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Mekk Pinerolo AL SE 0.2 review

13 Sep 2016

Nine-speed alloy bike with a classic look

About the bike

Like Genesis, Mekk is another British brand, and its recent offerings have impressed us greatly. The Pinerolo AL SE 0.2 represents the second step on the ladder of the company’s four-bike range of aluminium-framed road bikes, and features a nine-speed Shimano Sora groupset. Mekk says, ‘We believe that just because a bike has a budget price tag it shouldn’t have a budget ride.’ We agree with the soundness of the principle, but the proof of that will be in the riding. Can the Pinerolo live up to its racy aspirations?

The spec

Frameset Rounded alloy tubing amplifies the sense of classic lines to go with the paint scheme. A near-horizontal top tube projects from a relatively squat 135mm head tube. An oversize down tube meets the substantial bottom bracket area, from which straight chainstays (so designed to eliminate losses along the drivetrain) jut towards the rear axle. Rack mounts are present and correct, giving this frame as much practicality as the Genesis. The big difference between the two bikes is in the frame geometry – the Mekk’s more aggressive 72.9° head angle and shorter head tube lend the bike a more agile feeling. A carbon fork graces the front end, with a bladed design that’s fabulously effective at damping vibrations. As with most bikes at this budget, the cabling is entirely external, and features barrel adjusters easily to hand for on-the-fly adjustments. 

Groupset It’s a bit of a mix and match affair, but it all gels well. Shimano’s nine-speed Sora set-up provides new riders with plenty of ratios and an 11-27 cassette ensures the jump between ratios is smaller than the Delta 10’s eight-speed 11-32 set-up. Mekk’s own-brand compact chainset performs the simple task of transferring power to the rear wheel with no fuss. Tektro’s workaday R315 brakes are good enough, while the action of the Sora shifters is that little bit more slick than Claris shifters. 

Finishing kit Mekk’s in-house finishing kit brand Saturae provides the ergonomically pleasing 420mm diameter compact drop handlebars. As with all budget bikes, simple alloy kit keeps the cost down – and providing it does its job, can really allow a good quality frame to shine. Perhaps the only area of the finishing kit that isn’t to our taste is the saddle, which is far too padded for us.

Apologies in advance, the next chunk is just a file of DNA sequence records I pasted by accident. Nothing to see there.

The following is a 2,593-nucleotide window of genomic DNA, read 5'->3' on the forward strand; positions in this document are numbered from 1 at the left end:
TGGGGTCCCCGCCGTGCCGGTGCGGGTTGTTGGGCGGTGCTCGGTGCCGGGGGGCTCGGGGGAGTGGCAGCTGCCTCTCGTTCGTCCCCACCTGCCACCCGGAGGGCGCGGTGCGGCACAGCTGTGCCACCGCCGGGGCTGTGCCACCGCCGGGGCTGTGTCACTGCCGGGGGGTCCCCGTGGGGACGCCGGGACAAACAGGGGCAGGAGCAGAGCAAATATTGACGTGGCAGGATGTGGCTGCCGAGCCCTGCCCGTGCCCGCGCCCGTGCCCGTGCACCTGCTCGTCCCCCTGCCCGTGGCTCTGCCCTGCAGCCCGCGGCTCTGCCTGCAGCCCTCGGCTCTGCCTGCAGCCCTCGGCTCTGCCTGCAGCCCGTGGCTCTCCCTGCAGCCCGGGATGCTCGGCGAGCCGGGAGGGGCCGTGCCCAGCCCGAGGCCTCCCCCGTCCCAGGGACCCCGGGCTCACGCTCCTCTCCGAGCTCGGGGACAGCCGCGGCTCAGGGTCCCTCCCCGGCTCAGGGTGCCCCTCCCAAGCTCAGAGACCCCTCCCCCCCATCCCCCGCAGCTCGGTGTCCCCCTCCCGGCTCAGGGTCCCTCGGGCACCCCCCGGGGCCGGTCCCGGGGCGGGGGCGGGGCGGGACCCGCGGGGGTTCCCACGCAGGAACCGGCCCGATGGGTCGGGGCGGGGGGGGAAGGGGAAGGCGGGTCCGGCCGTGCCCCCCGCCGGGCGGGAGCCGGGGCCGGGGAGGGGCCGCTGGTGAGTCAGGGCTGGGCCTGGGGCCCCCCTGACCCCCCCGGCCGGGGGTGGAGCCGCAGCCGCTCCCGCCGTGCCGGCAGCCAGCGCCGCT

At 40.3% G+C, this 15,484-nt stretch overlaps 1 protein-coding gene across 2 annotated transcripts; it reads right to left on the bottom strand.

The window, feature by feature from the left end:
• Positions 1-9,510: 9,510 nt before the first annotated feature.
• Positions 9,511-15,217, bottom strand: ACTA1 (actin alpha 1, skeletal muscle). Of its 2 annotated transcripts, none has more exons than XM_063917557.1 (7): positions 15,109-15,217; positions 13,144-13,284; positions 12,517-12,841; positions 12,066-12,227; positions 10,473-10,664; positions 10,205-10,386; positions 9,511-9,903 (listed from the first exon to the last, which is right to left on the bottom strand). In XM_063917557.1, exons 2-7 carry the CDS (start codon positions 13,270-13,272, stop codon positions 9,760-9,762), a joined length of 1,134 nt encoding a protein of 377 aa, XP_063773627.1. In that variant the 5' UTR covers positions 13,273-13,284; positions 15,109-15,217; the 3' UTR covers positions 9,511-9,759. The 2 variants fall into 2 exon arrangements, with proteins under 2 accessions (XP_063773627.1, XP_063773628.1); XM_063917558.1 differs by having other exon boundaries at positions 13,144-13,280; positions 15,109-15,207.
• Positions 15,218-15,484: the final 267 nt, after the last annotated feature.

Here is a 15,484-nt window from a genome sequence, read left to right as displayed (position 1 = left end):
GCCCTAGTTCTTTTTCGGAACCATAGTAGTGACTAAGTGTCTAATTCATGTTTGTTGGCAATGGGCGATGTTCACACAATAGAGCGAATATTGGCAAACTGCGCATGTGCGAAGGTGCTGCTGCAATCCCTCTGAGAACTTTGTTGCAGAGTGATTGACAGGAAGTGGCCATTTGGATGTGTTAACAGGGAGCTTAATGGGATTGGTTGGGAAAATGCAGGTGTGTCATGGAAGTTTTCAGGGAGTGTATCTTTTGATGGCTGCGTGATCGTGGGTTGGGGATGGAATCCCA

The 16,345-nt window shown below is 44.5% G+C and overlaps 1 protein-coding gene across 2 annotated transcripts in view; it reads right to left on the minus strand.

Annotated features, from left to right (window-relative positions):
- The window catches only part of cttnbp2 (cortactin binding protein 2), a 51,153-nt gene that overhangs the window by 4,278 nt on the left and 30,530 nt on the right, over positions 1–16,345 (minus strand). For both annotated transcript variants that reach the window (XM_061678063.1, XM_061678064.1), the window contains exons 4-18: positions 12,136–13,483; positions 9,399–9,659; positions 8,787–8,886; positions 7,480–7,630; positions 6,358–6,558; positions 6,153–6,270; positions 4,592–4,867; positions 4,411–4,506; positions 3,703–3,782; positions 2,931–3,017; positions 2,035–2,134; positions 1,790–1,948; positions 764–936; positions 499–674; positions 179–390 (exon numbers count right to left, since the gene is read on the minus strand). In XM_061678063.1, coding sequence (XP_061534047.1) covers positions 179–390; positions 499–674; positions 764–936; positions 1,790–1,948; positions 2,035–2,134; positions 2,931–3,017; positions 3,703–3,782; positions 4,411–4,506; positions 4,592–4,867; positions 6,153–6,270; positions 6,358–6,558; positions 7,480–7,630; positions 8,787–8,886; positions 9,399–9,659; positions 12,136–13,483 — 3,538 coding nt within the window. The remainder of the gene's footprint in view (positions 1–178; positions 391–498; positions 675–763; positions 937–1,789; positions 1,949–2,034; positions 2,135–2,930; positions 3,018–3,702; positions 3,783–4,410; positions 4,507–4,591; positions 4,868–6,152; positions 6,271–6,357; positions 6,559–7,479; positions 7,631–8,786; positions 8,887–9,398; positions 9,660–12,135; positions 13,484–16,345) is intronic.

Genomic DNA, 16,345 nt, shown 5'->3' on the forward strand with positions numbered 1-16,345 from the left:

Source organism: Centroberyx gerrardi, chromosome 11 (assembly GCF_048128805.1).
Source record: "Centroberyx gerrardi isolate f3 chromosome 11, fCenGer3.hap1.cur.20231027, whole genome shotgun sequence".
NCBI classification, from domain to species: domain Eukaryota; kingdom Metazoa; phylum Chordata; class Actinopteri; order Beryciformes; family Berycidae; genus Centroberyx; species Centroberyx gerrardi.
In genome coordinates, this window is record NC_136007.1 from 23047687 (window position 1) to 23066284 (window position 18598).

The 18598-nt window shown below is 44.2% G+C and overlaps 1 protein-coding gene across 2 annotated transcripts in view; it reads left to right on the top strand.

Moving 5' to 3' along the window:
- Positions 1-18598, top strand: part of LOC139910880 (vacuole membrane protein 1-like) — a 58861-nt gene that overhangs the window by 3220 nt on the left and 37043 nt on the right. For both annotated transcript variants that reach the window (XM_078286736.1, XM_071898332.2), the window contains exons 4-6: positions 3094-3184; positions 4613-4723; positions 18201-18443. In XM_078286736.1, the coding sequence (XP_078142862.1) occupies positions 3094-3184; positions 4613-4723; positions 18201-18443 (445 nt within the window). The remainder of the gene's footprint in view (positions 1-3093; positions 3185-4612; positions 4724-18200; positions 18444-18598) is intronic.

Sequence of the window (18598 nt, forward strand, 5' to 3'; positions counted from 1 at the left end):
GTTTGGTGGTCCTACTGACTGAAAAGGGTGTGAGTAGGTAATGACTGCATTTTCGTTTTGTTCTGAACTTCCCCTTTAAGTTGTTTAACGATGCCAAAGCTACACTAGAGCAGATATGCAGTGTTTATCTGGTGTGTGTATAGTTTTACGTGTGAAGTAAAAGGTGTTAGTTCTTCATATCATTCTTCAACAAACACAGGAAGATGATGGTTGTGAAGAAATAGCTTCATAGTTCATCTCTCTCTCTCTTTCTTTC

Wheels Shimano’s RS501 wheels are actually better than the RS10s we’ve found on even £1,500 carbon bikes. They’re basic, alloy clinchers, used for nine-speed compatibility and low maintenance, and can take tyres up to 28c, for added comfort. Upgrading from the cheap Schwalbe tyres would improve not only rolling resistance but also confidence.


The ride

First impression On the face of it – or at least the first few miles of our test – the Pinerolo appears to have it all. For starters, it’s the looker of the bunch – high-gloss, classic red and white paint is classy. Next, its riding position is on the more committed side, meaning we’re able to attack and swoop downhill, and get low and aggressive on the drops. 

On the road Some beginner-focussed road bikes just do a good job of letting their riders get on with the simple pleasure of riding. Others, like this Pinerolo, provide a definite sense of excitement. There’s a lot to recommend the AL SE 0.2, not only for new riders but also for those of us who might be looking for a second bike for commuting or training duties. The way in which the alloy frame transmits power from pedal to rear wheel is surprising at this price mark – we found ourselves knocking out some full-on sprints on false flats just to revel in the performance. This build is also proof that, in the real world, most of the time, all you need are 18 gears, as long as the cassette is fairly close-ratio, as the Mekk’s 11-27 cogs are. It’s not featherlight enough to really attack long Alpine ascents, but it’s agile and willing enough to have a dig at some local KOMs. Vibrations are kept to a minimum, but they are there, although the front end is particularly well damped, no doubt assisted by the bladed carbon fork. 

Handling Change the saddle for something firmer and we’d gladly sit on the Mekk all day. But where this bike really takes us by the short and curlies is in its willingness to positively attack corners. Its steering geometry is on the sportier side, and coupled with a 997mm wheelbase, this does lend it some urgency in the turns. One of life’s great joys is braking hard for a downhill hairpin, hitting the apex and standing up out of the saddle to power down the descent in a big gear. The Pinerolo gives us this feeling, even if you need to apply the Tektro brakes a little earlier than some. But this isn’t simply a bike for those looking to go racing. Yes, it might make a decent criterium starter bike, but it’s also a good introduction to long-distance riding. Let’s be honest, most of us use our road bikes for just this purpose – however much the idea of racing appeals in our minds, it jars with the reality of our bank accounts and demands of our significant others. There’s no reason that four hours spent in the company of the Mekk on a sunny day couldn’t be your best – or first – ride of the summer. 


Claimed Measured
Top Tube (TT) 545mm 545mm
Seat Tube (ST) 520mm 520mm
Down Tube (DT) n/a 642mm
Fork Length (FL) n/a 375mm
Head Tube (HT) 135mm 135mm
Head Angle (HA) 73 72.9
Seat Angle (SA) 74 73.9
Wheelbase (WB) 996mm 997mm
BB drop (BB) 70mm 70mm


Frame Aluminium semi-smooth welding frame, carbon fork
Groupset Shimano Sora
Brakes Tektro R315
Chainset Saturae Hollow, 50/34
Cassette Shimano HG50, 11-27
Bars Saturae HB-3038TB, alloy
Stem Saturae DA-274, alloy
Seatpost Saturae SP-2003, alloy
Wheels Shimano R501
Saddle Saturae
Weight 9.72kg

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